The latest edition of the local paper for the Upper Yarra Valley has an advertisement for a building for sale. I don't expect to learn more about the meaning of words from real estate ads, but I did today. The building in question is a Mechanics Institute. I've seen them all around our own state, Victoria, but didn't realise until I started writing this post that they are part of a world-wide movement.
It had never occurred to me previously to wonder whether there were so many mechanics in the nineteenth century that the need to educate them was so pressing that hundreds of institutions were built and staffed.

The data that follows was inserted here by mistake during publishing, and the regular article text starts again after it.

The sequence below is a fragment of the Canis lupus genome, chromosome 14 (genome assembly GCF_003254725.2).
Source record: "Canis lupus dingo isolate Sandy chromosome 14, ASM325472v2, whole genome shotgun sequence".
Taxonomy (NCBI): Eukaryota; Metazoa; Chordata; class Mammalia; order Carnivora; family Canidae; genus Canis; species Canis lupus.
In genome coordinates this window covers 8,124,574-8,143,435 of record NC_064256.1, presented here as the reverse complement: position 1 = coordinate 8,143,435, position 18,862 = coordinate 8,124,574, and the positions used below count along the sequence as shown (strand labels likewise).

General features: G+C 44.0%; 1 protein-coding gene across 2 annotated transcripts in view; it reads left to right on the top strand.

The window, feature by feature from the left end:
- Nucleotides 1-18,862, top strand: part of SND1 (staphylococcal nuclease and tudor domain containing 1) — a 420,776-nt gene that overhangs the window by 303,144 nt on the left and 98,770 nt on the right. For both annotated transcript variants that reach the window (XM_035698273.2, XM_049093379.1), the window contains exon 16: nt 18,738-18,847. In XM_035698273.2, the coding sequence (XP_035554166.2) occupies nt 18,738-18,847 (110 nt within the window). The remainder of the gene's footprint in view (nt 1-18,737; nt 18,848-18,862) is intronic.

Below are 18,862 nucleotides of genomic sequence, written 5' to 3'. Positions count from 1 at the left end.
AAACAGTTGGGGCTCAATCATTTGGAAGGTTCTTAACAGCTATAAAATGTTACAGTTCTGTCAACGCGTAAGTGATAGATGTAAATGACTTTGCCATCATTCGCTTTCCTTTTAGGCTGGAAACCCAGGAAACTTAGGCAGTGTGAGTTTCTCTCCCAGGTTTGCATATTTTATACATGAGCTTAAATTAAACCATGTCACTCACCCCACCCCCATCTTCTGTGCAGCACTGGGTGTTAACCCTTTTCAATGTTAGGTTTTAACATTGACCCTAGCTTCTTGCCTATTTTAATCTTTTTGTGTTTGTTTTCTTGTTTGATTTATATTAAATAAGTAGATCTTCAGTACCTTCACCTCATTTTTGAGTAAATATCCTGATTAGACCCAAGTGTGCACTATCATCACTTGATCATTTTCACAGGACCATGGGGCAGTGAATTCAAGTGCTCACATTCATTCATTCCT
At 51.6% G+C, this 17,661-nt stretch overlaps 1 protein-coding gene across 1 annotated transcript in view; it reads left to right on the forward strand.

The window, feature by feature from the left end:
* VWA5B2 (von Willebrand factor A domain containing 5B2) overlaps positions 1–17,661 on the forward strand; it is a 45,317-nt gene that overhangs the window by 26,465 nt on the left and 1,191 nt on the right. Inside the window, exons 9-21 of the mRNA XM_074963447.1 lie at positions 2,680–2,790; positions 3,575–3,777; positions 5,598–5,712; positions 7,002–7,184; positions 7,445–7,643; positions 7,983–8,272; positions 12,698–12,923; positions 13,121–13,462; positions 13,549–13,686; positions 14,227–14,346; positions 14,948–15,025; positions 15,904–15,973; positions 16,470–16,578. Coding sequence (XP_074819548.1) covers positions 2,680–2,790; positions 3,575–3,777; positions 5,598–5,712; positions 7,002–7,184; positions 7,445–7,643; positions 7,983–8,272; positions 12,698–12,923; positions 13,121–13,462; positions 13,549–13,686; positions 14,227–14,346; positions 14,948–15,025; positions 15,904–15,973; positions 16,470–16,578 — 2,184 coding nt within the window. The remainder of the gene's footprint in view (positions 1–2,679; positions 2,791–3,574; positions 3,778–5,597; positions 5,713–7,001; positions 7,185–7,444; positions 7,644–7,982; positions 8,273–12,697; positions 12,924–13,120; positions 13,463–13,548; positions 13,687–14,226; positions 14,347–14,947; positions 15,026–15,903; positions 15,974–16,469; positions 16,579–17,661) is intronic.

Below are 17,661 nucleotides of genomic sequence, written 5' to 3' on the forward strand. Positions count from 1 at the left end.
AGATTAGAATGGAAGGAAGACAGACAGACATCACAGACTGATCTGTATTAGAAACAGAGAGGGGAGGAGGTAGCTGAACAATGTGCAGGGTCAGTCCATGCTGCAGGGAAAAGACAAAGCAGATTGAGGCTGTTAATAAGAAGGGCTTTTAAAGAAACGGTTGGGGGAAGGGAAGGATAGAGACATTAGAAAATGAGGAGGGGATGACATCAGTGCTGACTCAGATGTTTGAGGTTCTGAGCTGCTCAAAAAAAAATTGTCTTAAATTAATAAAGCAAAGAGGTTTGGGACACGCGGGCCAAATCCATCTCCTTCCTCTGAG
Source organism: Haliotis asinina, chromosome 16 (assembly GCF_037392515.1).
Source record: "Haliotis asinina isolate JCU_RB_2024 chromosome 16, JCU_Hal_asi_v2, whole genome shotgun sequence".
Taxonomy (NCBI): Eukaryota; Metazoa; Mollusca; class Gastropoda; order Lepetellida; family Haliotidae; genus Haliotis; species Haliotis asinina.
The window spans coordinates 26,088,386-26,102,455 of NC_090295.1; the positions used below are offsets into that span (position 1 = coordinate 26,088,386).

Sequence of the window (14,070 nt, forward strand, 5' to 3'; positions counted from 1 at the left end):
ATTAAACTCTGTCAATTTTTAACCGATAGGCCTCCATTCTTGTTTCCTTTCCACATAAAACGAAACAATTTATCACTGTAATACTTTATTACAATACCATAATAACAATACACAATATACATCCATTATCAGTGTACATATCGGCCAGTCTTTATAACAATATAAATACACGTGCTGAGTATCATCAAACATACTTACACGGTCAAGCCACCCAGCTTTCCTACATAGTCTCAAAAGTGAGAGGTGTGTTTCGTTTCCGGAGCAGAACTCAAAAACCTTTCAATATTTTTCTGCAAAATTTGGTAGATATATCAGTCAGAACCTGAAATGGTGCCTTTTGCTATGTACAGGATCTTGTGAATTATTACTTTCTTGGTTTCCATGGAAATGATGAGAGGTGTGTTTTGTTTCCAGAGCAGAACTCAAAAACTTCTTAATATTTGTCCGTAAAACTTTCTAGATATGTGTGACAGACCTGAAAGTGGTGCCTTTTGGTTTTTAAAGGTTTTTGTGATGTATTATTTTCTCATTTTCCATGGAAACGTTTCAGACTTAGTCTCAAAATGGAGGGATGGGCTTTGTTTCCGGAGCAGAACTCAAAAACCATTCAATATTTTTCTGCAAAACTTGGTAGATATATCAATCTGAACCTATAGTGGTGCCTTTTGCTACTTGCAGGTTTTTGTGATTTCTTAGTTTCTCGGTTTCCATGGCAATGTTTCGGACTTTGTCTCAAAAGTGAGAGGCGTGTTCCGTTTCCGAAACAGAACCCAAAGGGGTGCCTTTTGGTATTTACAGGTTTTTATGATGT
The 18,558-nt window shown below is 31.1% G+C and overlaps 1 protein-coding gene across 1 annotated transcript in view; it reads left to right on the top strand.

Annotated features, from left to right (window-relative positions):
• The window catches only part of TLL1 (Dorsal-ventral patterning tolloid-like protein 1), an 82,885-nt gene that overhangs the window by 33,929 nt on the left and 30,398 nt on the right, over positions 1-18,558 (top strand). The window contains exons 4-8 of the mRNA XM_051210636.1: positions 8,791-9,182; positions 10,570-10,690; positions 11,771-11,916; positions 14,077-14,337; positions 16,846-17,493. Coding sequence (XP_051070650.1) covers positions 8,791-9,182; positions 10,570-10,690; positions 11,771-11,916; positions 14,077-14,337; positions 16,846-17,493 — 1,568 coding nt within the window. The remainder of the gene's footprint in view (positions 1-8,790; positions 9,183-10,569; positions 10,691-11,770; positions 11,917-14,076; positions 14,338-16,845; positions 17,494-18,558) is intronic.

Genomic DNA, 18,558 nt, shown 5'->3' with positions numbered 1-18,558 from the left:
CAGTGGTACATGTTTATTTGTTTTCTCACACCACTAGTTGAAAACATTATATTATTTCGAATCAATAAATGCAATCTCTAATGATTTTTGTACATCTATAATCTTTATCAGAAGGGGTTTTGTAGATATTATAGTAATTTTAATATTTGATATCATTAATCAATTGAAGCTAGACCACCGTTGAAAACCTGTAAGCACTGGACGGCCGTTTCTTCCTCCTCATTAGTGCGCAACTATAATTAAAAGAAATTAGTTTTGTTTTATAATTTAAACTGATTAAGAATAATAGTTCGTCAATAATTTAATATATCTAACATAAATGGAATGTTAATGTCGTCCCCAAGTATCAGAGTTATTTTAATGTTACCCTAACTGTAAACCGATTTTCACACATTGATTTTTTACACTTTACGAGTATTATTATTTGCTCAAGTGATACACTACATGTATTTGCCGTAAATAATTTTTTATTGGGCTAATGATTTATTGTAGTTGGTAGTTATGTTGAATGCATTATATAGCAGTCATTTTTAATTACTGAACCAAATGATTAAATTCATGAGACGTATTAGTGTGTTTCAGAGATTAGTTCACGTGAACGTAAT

But I read that the word mechanic in the nineteenth century meant artisan, craftsman or working man. (Hmm...I wonder if women were permitted to attend these early institutions for adult education.)
The Online Etymological Dictionary says the word used to refer primarily to those who were employed in manual labour, handicraft workers or artisans, until the rise of the automobile, when the main meaning came to refer to those who make or repair machinery.